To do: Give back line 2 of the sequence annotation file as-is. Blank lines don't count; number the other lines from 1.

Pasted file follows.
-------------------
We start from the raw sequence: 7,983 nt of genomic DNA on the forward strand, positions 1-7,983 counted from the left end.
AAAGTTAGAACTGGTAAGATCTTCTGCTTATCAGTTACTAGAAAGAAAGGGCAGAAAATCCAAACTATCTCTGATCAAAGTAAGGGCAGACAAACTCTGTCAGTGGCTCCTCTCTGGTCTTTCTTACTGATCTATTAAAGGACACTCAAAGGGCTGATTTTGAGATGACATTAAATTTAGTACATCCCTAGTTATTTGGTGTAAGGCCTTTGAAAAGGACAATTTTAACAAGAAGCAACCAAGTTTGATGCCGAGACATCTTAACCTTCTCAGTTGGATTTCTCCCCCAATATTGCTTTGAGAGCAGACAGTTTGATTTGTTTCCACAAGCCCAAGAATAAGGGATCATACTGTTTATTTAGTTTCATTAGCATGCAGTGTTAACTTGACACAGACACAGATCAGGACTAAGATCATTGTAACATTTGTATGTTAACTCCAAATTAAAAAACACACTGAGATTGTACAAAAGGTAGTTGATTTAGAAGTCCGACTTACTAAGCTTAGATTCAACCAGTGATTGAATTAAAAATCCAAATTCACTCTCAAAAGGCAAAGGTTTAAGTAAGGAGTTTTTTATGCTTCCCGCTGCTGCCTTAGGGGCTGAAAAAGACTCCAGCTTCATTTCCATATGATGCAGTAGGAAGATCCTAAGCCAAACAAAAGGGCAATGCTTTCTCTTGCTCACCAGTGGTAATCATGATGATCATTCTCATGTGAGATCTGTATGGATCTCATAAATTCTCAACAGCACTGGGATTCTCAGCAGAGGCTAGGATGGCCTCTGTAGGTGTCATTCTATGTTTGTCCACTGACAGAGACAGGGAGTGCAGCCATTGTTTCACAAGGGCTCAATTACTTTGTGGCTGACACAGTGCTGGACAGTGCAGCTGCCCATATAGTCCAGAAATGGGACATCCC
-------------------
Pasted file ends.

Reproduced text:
AAAGTTAGAACTGGTAAGATCTTCTGCTTATCAGTTACTAGAAAGAAAGGGCAGAAAATCCAAACTATCTCTGATCAAAGTAAGGGCAGACAAACTCTGTCAGTGGCTCCTCTCTGGTCTTTCTTACTGATCTATTAAAGGACACTCAAAGGGCTGATTTTGAGATGACATTAAATTTAGTACATCCCTAGTTATTTGGTGTAAGGCCTTTGAAAAGGACAATTTTAACAAGAAGCAACCAAGTTTGATGCCGAGACATCTTAACCTTCTCAGTTGGATTTCTCCCCCAATATTGCTTTGAGAGCAGACAGTTTGATTTGTTTCCACAAGCCCAAGAATAAGGGATCATACTGTTTATTTAGTTTCATTAGCATGCAGTGTTAACTTGACACAGACACAGATCAGGACTAAGATCATTGTAACATTTGTATGTTAACTCCAAATTAAAAAACACACTGAGATTGTACAAAAGGTAGTTGATTTAGAAGTCCGACTTACTAAGCTTAGATTCAACCAGTGATTGAATTAAAAATCCAAATTCACTCTCAAAAGGCAAAGGTTTAAGTAAGGAGTTTTTTATGCTTCCCGCTGCTGCCTTAGGGGCTGAAAAAGACTCCAGCTTCATTTCCATATGATGCAGTAGGAAGATCCTAAGCCAAACAAAAGGGCAATGCTTTCTCTTGCTCACCAGTGGTAATCATGATGATCATTCTCATGTGAGATCTGTATGGATCTCATAAATTCTCAACAGCACTGGGATTCTCAGCAGAGGCTAGGATGGCCTCTGTAGGTGTCATTCTATGTTTGTCCACTGACAGAGACAGGGAGTGCAGCCATTGTTTCACAAGGGCTCAATTACTTTGTGGCTGACACAGTGCTGGACAGTGCAGCTGCCCATATAGTCCAGAAATGGGACATCCC